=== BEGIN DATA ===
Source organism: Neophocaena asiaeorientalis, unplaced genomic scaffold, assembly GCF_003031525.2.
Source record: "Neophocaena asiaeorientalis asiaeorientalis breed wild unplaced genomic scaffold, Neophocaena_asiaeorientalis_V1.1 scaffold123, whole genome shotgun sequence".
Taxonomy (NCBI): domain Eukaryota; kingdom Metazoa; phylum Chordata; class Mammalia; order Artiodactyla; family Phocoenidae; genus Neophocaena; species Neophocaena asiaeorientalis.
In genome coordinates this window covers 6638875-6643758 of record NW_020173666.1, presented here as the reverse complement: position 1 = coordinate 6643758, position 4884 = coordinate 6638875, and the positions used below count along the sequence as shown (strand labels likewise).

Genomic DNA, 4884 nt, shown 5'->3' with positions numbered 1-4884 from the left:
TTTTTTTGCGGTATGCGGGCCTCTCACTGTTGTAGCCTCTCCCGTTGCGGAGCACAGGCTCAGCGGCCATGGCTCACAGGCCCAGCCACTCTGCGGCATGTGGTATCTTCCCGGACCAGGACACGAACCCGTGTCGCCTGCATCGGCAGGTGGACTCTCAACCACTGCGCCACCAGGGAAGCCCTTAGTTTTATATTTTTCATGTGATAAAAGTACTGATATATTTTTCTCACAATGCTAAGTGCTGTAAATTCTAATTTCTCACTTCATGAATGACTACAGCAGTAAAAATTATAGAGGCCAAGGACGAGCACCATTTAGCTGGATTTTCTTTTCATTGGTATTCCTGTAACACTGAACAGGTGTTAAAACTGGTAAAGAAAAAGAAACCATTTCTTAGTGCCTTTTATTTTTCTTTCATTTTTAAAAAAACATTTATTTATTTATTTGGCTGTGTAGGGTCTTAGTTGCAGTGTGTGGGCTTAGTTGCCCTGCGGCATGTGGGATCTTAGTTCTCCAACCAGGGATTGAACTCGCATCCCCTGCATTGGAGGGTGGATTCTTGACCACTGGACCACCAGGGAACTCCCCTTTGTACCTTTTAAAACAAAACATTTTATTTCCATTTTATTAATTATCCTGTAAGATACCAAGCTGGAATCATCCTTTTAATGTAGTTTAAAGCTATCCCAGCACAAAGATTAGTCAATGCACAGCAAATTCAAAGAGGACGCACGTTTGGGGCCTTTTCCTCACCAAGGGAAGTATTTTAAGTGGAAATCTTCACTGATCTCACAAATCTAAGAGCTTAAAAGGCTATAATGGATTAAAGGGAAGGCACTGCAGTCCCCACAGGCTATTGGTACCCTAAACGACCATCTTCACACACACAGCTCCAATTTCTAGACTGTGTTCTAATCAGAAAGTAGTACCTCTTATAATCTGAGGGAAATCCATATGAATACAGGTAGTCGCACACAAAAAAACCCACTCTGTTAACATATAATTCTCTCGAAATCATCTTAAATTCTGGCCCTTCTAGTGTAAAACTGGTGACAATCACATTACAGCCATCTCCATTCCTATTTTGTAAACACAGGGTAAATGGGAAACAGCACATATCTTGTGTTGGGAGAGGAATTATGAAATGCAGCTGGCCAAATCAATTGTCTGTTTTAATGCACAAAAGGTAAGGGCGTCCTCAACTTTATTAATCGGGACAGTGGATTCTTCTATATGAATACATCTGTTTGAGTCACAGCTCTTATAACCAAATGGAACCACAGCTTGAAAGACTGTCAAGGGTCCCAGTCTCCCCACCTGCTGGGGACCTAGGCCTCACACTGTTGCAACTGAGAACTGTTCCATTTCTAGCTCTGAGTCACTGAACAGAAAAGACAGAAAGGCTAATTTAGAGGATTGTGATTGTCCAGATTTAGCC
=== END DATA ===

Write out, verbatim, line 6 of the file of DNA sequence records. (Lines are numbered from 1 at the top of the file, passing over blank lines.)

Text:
TTTTTTTGCGGTATGCGGGCCTCTCACTGTTGTAGCCTCTCCCGTTGCGGAGCACAGGCTCAGCGGCCATGGCTCACAGGCCCAGCCACTCTGCGGCATGTGGTATCTTCCCGGACCAGGACACGAACCCGTGTCGCCTGCATCGGCAGGTGGACTCTCAACCACTGCGCCACCAGGGAAGCCCTTAGTTTTATATTTTTCATGTGATAAAAGTACTGATATATTTTTCTCACAATGCTAAGTGCTGTAAATTCTAATTTCTCACTTCATGAATGACTACAGCAGTAAAAATTATAGAGGCCAAGGACGAGCACCATTTAGCTGGATTTTCTTTTCATTGGTATTCCTGTAACACTGAACAGGTGTTAAAACTGGTAAAGAAAAAGAAACCATTTCTTAGTGCCTTTTATTTTTCTTTCATTTTTAAAAAAACATTTATTTATTTATTTGGCTGTGTAGGGTCTTAGTTGCAGTGTGTGGGCTTAGTTGCCCTGCGGCATGTGGGATCTTAGTTCTCCAACCAGGGATTGAACTCGCATCCCCTGCATTGGAGGGTGGATTCTTGACCACTGGACCACCAGGGAACTCCCCTTTGTACCTTTTAAAACAAAACATTTTATTTCCATTTTATTAATTATCCTGTAAGATACCAAGCTGGAATCATCCTTTTAATGTAGTTTAAAGCTATCCCAGCACAAAGATTAGTCAATGCACAGCAAATTCAAAGAGGACGCACGTTTGGGGCCTTTTCCTCACCAAGGGAAGTATTTTAAGTGGAAATCTTCACTGATCTCACAAATCTAAGAGCTTAAAAGGCTATAATGGATTAAAGGGAAGGCACTGCAGTCCCCACAGGCTATTGGTACCCTAAACGACCATCTTCACACACACAGCTCCAATTTCTAGACTGTGTTCTAATCAGAAAGTAGTACCTCTTATAATCTGAGGGAAATCCATATGAATACAGGTAGTCGCACACAAAAAAACCCACTCTGTTAACATATAATTCTCTCGAAATCATCTTAAATTCTGGCCCTTCTAGTGTAAAACTGGTGACAATCACATTACAGCCATCTCCATTCCTATTTTGTAAACACAGGGTAAATGGGAAACAGCACATATCTTGTGTTGGGAGAGGAATTATGAAATGCAGCTGGCCAAATCAATTGTCTGTTTTAATGCACAAAAGGTAAGGGCGTCCTCAACTTTATTAATCGGGACAGTGGATTCTTCTATATGAATACATCTGTTTGAGTCACAGCTCTTATAACCAAATGGAACCACAGCTTGAAAGACTGTCAAGGGTCCCAGTCTCCCCACCTGCTGGGGACCTAGGCCTCACACTGTTGCAACTGAGAACTGTTCCATTTCTAGCTCTGAGTCACTGAACAGAAAAGACAGAAAGGCTAATTTAGAGGATTGTGATTGTCCAGATTTAGCC